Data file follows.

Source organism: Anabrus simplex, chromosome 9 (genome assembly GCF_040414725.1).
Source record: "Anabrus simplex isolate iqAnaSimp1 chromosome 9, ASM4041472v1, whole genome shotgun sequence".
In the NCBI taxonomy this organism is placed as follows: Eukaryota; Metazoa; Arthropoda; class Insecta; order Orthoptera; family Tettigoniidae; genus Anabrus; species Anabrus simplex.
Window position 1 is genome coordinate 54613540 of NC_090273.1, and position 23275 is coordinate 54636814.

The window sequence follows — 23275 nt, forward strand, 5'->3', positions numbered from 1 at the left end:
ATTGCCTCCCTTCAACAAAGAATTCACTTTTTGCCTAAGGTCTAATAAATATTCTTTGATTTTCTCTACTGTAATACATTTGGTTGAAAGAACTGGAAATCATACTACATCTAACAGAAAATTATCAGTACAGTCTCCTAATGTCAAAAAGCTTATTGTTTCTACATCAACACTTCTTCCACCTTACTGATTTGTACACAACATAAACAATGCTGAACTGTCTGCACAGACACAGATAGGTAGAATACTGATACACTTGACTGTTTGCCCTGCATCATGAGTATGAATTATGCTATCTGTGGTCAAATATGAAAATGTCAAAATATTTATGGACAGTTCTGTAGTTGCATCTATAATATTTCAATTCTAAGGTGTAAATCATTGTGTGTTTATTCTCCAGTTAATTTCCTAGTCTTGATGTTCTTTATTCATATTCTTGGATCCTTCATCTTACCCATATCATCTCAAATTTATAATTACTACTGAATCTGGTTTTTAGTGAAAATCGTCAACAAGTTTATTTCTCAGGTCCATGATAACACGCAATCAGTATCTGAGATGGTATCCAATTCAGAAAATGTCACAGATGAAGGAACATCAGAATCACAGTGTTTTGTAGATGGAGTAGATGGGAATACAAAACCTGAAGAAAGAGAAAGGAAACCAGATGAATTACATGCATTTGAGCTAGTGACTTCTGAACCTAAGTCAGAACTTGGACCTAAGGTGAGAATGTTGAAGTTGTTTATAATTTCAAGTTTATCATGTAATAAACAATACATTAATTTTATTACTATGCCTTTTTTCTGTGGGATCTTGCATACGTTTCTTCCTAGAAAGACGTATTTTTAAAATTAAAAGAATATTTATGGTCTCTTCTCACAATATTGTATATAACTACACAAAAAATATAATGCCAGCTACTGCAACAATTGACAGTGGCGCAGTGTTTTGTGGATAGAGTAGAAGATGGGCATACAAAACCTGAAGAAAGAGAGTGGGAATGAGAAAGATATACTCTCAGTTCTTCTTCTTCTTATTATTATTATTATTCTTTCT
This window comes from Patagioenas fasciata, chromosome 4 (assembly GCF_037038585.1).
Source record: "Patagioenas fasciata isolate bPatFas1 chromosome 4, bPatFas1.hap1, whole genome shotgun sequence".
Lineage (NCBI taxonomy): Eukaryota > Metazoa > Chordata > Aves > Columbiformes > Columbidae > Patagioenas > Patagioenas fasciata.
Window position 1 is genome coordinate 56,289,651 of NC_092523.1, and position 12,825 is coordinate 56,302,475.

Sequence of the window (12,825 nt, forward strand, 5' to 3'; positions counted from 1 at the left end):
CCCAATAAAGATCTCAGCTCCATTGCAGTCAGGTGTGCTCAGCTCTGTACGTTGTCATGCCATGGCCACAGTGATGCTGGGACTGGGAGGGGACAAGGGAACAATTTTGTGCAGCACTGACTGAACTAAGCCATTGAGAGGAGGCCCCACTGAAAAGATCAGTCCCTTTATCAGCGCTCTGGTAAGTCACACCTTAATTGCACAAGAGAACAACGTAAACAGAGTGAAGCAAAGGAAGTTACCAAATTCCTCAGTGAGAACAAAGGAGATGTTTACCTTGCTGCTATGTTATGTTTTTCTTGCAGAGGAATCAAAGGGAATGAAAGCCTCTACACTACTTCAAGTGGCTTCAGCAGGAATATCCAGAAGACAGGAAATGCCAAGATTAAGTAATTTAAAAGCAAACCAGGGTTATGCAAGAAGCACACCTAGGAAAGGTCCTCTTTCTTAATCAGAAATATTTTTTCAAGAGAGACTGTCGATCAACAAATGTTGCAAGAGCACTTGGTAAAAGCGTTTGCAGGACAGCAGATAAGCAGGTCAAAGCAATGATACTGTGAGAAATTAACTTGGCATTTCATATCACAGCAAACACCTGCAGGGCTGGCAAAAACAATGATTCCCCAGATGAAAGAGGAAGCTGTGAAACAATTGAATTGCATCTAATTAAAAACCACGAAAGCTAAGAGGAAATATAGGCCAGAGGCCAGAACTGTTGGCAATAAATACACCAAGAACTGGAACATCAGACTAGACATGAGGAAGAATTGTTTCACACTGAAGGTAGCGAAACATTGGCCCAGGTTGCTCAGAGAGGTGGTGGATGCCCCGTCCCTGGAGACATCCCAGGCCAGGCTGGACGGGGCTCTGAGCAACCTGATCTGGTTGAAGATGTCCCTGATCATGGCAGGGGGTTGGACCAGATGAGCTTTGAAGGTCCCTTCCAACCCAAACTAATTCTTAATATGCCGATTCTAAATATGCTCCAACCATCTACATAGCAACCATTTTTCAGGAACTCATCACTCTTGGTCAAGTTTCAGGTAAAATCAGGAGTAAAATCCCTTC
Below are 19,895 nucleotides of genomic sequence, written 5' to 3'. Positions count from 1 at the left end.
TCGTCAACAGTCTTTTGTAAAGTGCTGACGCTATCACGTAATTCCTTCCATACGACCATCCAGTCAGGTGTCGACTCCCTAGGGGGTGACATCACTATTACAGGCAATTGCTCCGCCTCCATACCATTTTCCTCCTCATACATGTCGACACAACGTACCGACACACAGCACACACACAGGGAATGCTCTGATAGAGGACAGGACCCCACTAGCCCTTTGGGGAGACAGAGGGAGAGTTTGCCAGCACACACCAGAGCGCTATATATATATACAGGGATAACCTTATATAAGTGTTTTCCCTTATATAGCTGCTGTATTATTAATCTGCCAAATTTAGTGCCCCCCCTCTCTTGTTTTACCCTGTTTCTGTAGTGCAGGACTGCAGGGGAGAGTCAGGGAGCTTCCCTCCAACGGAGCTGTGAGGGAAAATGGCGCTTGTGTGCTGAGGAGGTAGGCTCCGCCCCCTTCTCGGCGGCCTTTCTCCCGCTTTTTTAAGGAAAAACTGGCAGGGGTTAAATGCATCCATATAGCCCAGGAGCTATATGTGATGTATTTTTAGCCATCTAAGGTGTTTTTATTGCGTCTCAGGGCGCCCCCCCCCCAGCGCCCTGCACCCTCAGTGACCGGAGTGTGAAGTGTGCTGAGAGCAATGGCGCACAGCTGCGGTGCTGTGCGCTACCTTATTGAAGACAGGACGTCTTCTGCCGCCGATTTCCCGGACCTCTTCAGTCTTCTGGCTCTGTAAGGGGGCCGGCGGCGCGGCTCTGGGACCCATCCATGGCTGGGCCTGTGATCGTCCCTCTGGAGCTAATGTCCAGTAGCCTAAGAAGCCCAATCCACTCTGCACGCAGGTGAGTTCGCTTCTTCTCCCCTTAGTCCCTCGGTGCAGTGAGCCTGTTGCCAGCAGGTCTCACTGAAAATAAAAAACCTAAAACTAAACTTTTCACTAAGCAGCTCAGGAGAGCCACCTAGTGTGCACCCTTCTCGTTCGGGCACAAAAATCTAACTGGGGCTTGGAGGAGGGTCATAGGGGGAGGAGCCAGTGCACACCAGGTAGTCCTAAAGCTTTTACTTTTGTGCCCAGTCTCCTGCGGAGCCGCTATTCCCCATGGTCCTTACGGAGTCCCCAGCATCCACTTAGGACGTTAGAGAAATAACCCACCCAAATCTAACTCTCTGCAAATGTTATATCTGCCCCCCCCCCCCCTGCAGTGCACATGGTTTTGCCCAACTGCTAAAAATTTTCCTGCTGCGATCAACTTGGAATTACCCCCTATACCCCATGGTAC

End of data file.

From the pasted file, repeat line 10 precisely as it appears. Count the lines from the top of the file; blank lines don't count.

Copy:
Window position 1 is genome coordinate 56,289,651 of NC_092523.1, and position 12,825 is coordinate 56,302,475.